The High Court and Supreme Court previously rejected the West Cork woman’s claim for damages against the Education Minister after she was abused by Leo Hickey at Dunderrow National School in 1973.
Complaints had been made about abuse of other pupils before that, although the Supreme Court noted that the Department of Education did not appear to have been informed.
The State had successfully argued responsibility for staff rested with the school’s board of management.
Following the rejection of her appeal, the Supreme Court did not make an award against her for the State’s estimated costs of €750,000, as it had been an important test case on whose outcome hundreds of others already depended.
Ms O’Keeffe’s solicitor Ernest Cantillon lodged an application with the European Court of Human Rights in June 2009. The case has now been admitted for determination before the court. However, it is likely to be early next year before the case progresses.
“For me, the first stage has been completed and they have decided they will hear the full case. So it’s good that it’s going to the next phase,” Ms O’Keeffe said.
“I have always maintained that the State has a responsibility and the only way I have of making sure the children of today and of the future are protected in our schools is by making the State accept that responsibility,” she said last night.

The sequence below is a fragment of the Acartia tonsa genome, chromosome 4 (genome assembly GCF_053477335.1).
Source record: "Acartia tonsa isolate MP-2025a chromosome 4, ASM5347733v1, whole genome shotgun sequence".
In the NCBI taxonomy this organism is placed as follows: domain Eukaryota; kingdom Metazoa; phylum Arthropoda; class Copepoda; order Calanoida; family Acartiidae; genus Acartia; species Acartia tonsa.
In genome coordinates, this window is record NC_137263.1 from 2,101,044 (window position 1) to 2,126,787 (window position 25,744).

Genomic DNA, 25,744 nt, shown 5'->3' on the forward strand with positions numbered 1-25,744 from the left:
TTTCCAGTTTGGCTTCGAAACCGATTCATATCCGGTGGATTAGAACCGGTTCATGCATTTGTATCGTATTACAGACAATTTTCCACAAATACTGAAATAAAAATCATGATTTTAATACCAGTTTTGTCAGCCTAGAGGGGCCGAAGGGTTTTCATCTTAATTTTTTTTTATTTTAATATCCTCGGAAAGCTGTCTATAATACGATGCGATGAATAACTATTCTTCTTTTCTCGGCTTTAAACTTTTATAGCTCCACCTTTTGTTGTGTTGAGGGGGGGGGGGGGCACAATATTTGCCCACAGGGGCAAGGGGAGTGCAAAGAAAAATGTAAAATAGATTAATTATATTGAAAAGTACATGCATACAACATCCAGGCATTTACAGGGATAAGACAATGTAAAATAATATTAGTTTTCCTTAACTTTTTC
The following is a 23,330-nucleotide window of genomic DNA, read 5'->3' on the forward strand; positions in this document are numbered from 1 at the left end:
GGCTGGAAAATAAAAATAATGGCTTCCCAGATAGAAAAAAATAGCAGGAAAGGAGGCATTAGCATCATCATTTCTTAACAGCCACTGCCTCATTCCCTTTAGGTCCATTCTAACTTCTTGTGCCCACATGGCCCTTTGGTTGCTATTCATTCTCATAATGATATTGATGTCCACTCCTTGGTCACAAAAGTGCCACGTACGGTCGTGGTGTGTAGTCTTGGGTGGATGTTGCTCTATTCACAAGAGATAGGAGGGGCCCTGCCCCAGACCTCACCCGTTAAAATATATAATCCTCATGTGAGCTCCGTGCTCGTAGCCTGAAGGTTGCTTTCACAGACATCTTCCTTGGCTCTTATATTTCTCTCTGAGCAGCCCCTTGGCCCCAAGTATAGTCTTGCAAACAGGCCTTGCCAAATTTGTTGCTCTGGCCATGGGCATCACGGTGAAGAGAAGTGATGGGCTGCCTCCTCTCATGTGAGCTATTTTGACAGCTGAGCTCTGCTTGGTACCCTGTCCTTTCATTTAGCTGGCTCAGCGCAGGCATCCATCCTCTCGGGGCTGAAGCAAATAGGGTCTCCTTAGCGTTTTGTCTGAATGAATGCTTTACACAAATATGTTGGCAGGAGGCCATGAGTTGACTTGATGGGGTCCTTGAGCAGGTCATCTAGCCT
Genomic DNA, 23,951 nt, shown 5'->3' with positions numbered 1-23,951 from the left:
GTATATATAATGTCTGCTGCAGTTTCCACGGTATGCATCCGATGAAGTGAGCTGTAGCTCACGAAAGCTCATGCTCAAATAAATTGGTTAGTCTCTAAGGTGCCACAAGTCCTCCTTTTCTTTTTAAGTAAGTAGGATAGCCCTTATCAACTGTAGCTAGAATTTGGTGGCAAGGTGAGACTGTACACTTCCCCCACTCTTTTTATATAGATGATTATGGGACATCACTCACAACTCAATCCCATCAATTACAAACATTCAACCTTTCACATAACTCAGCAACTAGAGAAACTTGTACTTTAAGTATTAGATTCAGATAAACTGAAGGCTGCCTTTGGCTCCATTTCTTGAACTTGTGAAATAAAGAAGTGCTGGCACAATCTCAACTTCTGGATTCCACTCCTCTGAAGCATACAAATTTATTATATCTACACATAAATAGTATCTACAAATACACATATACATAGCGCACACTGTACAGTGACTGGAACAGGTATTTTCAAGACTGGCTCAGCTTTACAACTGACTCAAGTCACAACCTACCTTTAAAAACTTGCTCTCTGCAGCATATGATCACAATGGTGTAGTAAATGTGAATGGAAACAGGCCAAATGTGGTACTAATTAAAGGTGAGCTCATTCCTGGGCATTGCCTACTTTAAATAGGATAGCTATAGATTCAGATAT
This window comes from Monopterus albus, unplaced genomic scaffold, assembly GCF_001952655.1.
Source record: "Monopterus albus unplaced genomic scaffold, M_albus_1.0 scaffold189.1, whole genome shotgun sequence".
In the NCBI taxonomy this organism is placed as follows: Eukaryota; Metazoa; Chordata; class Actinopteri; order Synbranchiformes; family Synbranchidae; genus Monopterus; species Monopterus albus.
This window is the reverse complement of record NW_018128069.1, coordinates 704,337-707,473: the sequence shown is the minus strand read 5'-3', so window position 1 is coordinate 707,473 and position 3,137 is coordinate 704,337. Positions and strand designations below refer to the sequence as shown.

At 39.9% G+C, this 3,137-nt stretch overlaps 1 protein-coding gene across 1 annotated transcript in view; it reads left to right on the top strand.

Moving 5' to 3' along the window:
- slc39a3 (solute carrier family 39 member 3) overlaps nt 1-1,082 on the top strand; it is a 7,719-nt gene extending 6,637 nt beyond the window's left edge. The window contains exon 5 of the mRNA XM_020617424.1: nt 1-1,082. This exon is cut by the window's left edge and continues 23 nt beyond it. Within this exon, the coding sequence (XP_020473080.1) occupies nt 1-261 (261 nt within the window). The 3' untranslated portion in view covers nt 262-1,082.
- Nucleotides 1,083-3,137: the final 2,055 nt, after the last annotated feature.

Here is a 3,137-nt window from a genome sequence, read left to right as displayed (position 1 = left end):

The Department of Education said it has been told by the Attorney General’s office of the decision that the case is admissible.
However, it made no comment as the matter is due before the courts.
The European Court of Human Rights usually does not hold hearings but decides cases based on written submissions.
Ms O’Keeffe’s complaint relates to a number of human rights articles, including prohibition of inhuman and degrading treatment, right to respect for private life and right to an effective remedy.
Under an article prohibiting discrimination, her application argued the State tried to avoid responsibility regarding the vast majority of children in national schools, while accepting responsibility to compensate children for the same abuse in residential institutions, claiming that the difference of the two groups determined by residence is irrelevant to the abuse.
Leo Hickey was jailed for three years after pleading guilty in 1998 to 21 sample charges out of 386 sexual abuse offences he was charged with against 21 former pupils at the school.
He was ordered by the High Court in 2006 to pay Ms O’Keeffe €305,000 in damages. But she had to take a case in 2007 to force him to pay, resulting in an order that he pay her €400 a month after a District Court judge was told he had insufficient means.